(Reporting by Ahmed Aboulenein; Editing by Sonya Hepinstall)

Trump seeks to shrink federal role in education with new order

U.S. President Donald Trump signs an executive order on education as he participates in a federalism event with Governors at the White House in Washington, DC, U.S. April 26, 2017. REUTERS/Carlos Barria

WASHINGTON (Reuters) – President Donald Trump on Wednesday ordered Education Secretary Betsy DeVos to review the U.S. government’s role in school policy, which supporters cheered as the first step in creating more local control in education and critics worried could lead to lower quality schools in poorer neighborhoods.

DeVos has 300 days “to review and, if necessary, modify and repeal regulations and guidance issued by the Department of Education with a clear mandate to identify places where D.C. has overstepped its legal authority,” said Rob Goad, a Department of Education official, according to a transcript of a White House call with reporters.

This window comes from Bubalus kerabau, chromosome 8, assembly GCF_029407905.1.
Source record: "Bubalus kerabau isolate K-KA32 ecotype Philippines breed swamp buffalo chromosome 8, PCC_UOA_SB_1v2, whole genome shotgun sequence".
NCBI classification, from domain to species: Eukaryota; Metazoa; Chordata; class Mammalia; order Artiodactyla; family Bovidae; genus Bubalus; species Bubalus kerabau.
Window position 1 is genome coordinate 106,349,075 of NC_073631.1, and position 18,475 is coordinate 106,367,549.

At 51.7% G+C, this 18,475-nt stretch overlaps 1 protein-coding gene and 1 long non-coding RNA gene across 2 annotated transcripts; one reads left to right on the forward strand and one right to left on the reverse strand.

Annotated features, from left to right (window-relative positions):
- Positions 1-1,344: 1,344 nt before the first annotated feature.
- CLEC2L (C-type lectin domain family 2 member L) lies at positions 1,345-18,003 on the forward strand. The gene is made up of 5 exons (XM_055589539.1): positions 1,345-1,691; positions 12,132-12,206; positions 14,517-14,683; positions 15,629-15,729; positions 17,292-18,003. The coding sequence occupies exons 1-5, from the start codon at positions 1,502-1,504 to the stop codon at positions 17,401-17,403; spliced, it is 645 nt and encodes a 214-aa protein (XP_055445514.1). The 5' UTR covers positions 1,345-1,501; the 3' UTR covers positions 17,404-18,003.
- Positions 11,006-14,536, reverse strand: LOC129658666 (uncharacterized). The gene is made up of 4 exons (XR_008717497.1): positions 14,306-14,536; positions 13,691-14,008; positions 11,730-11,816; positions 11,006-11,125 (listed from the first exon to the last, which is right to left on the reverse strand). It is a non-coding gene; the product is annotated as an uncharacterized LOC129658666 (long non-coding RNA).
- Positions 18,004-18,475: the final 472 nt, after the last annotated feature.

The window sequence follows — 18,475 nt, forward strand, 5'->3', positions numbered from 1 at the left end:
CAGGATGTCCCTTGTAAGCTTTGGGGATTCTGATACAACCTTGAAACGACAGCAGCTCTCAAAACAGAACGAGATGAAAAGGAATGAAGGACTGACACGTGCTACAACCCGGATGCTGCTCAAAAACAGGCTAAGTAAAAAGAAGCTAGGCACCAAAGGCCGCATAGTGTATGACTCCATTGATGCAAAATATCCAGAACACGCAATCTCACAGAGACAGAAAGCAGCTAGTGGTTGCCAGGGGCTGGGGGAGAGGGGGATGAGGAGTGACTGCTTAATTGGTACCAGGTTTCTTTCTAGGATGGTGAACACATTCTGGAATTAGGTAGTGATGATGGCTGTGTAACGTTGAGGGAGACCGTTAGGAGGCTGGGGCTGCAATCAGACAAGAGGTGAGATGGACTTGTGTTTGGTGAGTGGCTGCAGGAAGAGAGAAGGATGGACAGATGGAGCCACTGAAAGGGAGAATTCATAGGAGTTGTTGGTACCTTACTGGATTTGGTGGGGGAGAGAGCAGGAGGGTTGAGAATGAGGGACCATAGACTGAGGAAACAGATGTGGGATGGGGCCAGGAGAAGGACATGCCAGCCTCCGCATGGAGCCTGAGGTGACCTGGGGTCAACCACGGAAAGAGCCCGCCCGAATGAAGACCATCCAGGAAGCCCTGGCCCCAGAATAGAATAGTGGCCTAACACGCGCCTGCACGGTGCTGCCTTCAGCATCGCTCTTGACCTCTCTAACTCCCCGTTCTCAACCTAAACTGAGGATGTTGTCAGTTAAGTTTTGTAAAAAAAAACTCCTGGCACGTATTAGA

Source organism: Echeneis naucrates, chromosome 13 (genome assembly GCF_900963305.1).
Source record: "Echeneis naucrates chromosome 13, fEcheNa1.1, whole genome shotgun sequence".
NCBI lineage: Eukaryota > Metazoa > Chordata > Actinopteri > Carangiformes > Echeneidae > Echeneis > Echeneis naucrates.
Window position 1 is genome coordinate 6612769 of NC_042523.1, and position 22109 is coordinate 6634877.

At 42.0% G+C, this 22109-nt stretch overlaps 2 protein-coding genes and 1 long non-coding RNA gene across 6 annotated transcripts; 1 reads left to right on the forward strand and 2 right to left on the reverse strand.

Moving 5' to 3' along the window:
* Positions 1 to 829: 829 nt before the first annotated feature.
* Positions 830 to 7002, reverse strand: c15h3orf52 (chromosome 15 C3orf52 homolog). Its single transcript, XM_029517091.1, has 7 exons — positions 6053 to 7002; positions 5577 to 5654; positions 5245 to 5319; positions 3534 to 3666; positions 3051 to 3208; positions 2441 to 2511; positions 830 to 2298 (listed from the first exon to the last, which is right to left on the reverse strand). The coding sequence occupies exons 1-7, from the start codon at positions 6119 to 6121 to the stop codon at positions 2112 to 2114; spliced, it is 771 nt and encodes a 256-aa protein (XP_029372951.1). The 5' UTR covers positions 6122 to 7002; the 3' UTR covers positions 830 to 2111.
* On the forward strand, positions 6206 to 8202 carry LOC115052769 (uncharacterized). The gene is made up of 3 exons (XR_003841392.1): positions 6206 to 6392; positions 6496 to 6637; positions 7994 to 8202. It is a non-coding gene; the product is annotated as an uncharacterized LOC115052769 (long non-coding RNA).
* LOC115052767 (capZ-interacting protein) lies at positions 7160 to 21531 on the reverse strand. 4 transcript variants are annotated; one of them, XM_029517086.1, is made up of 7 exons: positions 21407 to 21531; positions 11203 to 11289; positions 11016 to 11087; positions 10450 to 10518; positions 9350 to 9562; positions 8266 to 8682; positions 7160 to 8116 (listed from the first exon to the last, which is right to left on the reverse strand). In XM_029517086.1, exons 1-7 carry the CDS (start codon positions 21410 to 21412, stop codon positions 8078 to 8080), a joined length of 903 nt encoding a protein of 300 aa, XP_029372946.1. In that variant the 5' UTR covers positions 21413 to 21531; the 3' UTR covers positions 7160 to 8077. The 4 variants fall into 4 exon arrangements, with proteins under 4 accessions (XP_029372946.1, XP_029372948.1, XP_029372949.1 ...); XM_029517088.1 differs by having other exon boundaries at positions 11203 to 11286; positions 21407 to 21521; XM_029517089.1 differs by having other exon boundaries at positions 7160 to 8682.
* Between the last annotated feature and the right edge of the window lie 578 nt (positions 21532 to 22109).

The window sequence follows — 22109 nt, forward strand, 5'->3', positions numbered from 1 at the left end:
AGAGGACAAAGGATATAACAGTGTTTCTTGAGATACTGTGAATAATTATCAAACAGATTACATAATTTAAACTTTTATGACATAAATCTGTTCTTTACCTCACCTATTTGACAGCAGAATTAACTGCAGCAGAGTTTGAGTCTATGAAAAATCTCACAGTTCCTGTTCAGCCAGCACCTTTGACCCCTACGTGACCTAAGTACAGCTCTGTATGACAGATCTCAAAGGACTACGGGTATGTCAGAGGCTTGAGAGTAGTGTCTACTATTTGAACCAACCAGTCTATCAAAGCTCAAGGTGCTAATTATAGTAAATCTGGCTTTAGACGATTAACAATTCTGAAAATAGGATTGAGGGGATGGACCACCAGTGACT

The second most powerful Republican in the House of Representatives, California’s Kevin McCarthy, said the federal government had in recent years exceeded its legal authority in creating regulations and guidance

“Different people in different states and communities will have different goals and ways of achieving those goals. That is something we should celebrate and enable, not try to stop,” he said in a statement.

The Democratic National Committee, though, said the order was politically motivated, with Trump wanting something to show in school policy in his first 100 days.

The head of the American Federation of Teachers union, Randi Weingarten, said the current education law, Every Student Succeeds Act, already reduces federal power over schools, especially when it comes to standards and teacher assessments.

“What the new law doesn’t do is abandon the requirement for the federal government to protect the civil rights of our students, even if those rights run counter to what states and districts want to do,” she said in a statement.

(Reporting by Lisa Lambert; Editing by Marguerita Choy)